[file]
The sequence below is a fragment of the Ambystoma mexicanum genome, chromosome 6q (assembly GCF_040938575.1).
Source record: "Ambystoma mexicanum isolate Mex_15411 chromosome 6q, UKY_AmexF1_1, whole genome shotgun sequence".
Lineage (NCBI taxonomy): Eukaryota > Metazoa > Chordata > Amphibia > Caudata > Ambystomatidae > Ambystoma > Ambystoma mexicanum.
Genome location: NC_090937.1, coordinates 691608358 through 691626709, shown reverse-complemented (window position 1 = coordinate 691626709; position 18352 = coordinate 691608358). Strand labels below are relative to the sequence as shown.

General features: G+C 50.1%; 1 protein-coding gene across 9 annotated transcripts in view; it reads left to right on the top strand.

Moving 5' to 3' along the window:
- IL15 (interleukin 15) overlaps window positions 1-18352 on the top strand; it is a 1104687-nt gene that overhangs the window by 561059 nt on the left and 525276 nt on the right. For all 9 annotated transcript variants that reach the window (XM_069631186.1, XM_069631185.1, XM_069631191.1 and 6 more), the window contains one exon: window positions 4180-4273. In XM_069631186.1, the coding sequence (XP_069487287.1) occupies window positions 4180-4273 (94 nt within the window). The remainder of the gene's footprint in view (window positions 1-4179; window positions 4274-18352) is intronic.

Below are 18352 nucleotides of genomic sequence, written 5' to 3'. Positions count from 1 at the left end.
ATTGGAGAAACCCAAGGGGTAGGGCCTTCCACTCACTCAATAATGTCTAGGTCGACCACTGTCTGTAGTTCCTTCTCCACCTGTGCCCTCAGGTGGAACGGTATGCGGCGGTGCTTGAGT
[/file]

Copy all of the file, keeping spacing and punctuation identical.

The sequence below is a fragment of the Ambystoma mexicanum genome, chromosome 6q (assembly GCF_040938575.1).
Source record: "Ambystoma mexicanum isolate Mex_15411 chromosome 6q, UKY_AmexF1_1, whole genome shotgun sequence".
Lineage (NCBI taxonomy): Eukaryota > Metazoa > Chordata > Amphibia > Caudata > Ambystomatidae > Ambystoma > Ambystoma mexicanum.
Genome location: NC_090937.1, coordinates 691608358 through 691626709, shown reverse-complemented (window position 1 = coordinate 691626709; position 18352 = coordinate 691608358). Strand labels below are relative to the sequence as shown.

General features: G+C 50.1%; 1 protein-coding gene across 9 annotated transcripts in view; it reads left to right on the top strand.

Moving 5' to 3' along the window:
- IL15 (interleukin 15) overlaps window positions 1-18352 on the top strand; it is a 1104687-nt gene that overhangs the window by 561059 nt on the left and 525276 nt on the right. For all 9 annotated transcript variants that reach the window (XM_069631186.1, XM_069631185.1, XM_069631191.1 and 6 more), the window contains one exon: window positions 4180-4273. In XM_069631186.1, the coding sequence (XP_069487287.1) occupies window positions 4180-4273 (94 nt within the window). The remainder of the gene's footprint in view (window positions 1-4179; window positions 4274-18352) is intronic.

Below are 18352 nucleotides of genomic sequence, written 5' to 3'. Positions count from 1 at the left end.
ATTGGAGAAACCCAAGGGGTAGGGCCTTCCACTCACTCAATAATGTCTAGGTCGACCACTGTCTGTAGTTCCTTCTCCACCTGTGCCCTCAGGTGGAACGGTATGCGGCGGTGCTTGAGT